If the last century was about invention, this one is all about innovation. Boundaries once considered rigid are being pushed back. Even finance has evolved over the years. “Disruptive innovation” has crossed over into the world of finance. Adding to the euphoria are a set of niche, technological breakthroughs catering to financial needs. It is the era of Fintech, certainly in India as firms like Paytm are getting ready to impact the lives of hundreds of millions of Indians, providing easy one-stop solutions to their daily money-transaction related needs. At a time like this, it becomes all the more essential to ensure that everyone benefits. That no part of the population is left behind.
Pradhan Mantri Jan Dhan Yojna, Aadhar cards, Digital India, MUDRA bank. What do these latest set of initiatives by the Indian Government, which have had heavyweights from all over the world jumping aboard the great Indian economic lift-off, have in common? The answer lies in the main target of these schemes, the so called “bottom of the pyramid”. Even the RBI acknowledges this. With the issue of a new set of licenses for payment banks and small banks, the central bank realizes the importance of bringing the so far financially isolated part of India under the banking umbrella.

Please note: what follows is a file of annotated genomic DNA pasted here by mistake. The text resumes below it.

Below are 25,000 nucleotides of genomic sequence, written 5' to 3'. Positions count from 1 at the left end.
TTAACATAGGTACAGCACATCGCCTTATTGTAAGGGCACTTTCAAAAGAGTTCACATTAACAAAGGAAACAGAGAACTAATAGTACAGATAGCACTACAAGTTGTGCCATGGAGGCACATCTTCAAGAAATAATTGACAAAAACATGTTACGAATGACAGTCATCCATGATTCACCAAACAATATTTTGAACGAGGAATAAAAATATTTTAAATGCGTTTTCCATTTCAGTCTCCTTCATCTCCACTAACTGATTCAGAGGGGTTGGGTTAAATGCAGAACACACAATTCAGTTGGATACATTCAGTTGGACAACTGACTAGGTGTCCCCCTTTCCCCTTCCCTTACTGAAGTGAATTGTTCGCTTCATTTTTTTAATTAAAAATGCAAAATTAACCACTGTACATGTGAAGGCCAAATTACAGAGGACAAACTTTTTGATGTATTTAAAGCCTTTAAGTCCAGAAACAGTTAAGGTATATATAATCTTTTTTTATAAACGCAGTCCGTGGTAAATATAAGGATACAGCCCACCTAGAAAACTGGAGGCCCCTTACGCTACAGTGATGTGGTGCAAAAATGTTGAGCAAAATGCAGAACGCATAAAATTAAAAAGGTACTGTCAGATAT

To digress a little, finance and poetry may seem a distant match. But on 24 July 1991, as a crippling Indian economy stood on the cusp of its most significant reform, the then finance minister Dr. Manmohan Singh, who is not really popular for his oratory, quoted Victor Hugo in his Budget speech. “No force on this earth can stop an idea whose time has come”, proclaimed an ecstatic Singh, as he threw open the gates of the Indian economy to the world. Times have changed and the Indian economy has shed the “Hindu rate of growth”. It has roared back into life and despite certain reservations, looks all set to become the new engine of world growth.